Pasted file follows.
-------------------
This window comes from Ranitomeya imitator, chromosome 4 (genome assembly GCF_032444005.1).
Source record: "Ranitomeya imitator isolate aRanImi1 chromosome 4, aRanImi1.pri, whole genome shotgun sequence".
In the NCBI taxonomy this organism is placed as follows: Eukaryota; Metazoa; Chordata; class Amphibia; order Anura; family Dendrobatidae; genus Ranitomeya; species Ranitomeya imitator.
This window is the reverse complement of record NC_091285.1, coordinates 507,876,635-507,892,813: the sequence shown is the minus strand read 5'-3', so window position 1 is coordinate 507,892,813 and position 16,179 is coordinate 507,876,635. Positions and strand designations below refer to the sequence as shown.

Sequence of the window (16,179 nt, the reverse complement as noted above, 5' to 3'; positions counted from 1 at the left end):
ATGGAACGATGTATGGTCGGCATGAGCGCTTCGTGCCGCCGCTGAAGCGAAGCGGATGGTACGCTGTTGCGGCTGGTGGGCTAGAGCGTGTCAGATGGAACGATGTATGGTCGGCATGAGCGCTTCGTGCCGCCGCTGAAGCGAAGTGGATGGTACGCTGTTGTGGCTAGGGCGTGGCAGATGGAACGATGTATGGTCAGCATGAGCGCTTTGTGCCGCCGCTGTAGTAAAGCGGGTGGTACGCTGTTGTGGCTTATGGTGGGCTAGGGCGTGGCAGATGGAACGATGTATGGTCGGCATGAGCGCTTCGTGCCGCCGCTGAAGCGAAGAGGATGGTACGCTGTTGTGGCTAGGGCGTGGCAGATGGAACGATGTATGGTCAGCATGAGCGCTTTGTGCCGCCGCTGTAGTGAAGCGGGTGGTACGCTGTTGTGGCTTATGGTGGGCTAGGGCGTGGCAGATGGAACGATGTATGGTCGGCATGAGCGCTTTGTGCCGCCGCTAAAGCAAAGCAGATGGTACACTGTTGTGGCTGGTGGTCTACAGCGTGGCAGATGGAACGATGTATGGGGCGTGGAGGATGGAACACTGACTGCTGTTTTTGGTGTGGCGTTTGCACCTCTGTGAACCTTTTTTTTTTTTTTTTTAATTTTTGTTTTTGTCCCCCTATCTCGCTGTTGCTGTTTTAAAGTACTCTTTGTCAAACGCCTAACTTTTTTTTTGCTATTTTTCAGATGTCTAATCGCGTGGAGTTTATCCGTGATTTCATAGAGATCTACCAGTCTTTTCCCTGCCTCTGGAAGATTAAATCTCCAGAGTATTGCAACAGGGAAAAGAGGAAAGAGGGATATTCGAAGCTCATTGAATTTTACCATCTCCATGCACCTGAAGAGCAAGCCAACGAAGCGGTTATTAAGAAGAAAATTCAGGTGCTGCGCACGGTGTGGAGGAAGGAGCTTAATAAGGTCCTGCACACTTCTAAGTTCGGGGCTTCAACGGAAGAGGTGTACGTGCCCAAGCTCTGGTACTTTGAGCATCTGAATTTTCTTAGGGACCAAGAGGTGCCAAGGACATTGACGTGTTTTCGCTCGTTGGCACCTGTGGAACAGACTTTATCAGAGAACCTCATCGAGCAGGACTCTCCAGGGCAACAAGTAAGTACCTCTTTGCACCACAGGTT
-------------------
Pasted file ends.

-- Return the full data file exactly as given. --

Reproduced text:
This window comes from Ranitomeya imitator, chromosome 4 (genome assembly GCF_032444005.1).
Source record: "Ranitomeya imitator isolate aRanImi1 chromosome 4, aRanImi1.pri, whole genome shotgun sequence".
In the NCBI taxonomy this organism is placed as follows: Eukaryota; Metazoa; Chordata; class Amphibia; order Anura; family Dendrobatidae; genus Ranitomeya; species Ranitomeya imitator.
This window is the reverse complement of record NC_091285.1, coordinates 507,876,635-507,892,813: the sequence shown is the minus strand read 5'-3', so window position 1 is coordinate 507,892,813 and position 16,179 is coordinate 507,876,635. Positions and strand designations below refer to the sequence as shown.

Sequence of the window (16,179 nt, the reverse complement as noted above, 5' to 3'; positions counted from 1 at the left end):
ATGGAACGATGTATGGTCGGCATGAGCGCTTCGTGCCGCCGCTGAAGCGAAGCGGATGGTACGCTGTTGCGGCTGGTGGGCTAGAGCGTGTCAGATGGAACGATGTATGGTCGGCATGAGCGCTTCGTGCCGCCGCTGAAGCGAAGTGGATGGTACGCTGTTGTGGCTAGGGCGTGGCAGATGGAACGATGTATGGTCAGCATGAGCGCTTTGTGCCGCCGCTGTAGTAAAGCGGGTGGTACGCTGTTGTGGCTTATGGTGGGCTAGGGCGTGGCAGATGGAACGATGTATGGTCGGCATGAGCGCTTCGTGCCGCCGCTGAAGCGAAGAGGATGGTACGCTGTTGTGGCTAGGGCGTGGCAGATGGAACGATGTATGGTCAGCATGAGCGCTTTGTGCCGCCGCTGTAGTGAAGCGGGTGGTACGCTGTTGTGGCTTATGGTGGGCTAGGGCGTGGCAGATGGAACGATGTATGGTCGGCATGAGCGCTTTGTGCCGCCGCTAAAGCAAAGCAGATGGTACACTGTTGTGGCTGGTGGTCTACAGCGTGGCAGATGGAACGATGTATGGGGCGTGGAGGATGGAACACTGACTGCTGTTTTTGGTGTGGCGTTTGCACCTCTGTGAACCTTTTTTTTTTTTTTTTTAATTTTTGTTTTTGTCCCCCTATCTCGCTGTTGCTGTTTTAAAGTACTCTTTGTCAAACGCCTAACTTTTTTTTTGCTATTTTTCAGATGTCTAATCGCGTGGAGTTTATCCGTGATTTCATAGAGATCTACCAGTCTTTTCCCTGCCTCTGGAAGATTAAATCTCCAGAGTATTGCAACAGGGAAAAGAGGAAAGAGGGATATTCGAAGCTCATTGAATTTTACCATCTCCATGCACCTGAAGAGCAAGCCAACGAAGCGGTTATTAAGAAGAAAATTCAGGTGCTGCGCACGGTGTGGAGGAAGGAGCTTAATAAGGTCCTGCACACTTCTAAGTTCGGGGCTTCAACGGAAGAGGTGTACGTGCCCAAGCTCTGGTACTTTGAGCATCTGAATTTTCTTAGGGACCAAGAGGTGCCAAGGACATTGACGTGTTTTCGCTCGTTGGCACCTGTGGAACAGACTTTATCAGAGAACCTCATCGAGCAGGACTCTCCAGGGCAACAAGTAAGTACCTCTTTGCACCACAGGTT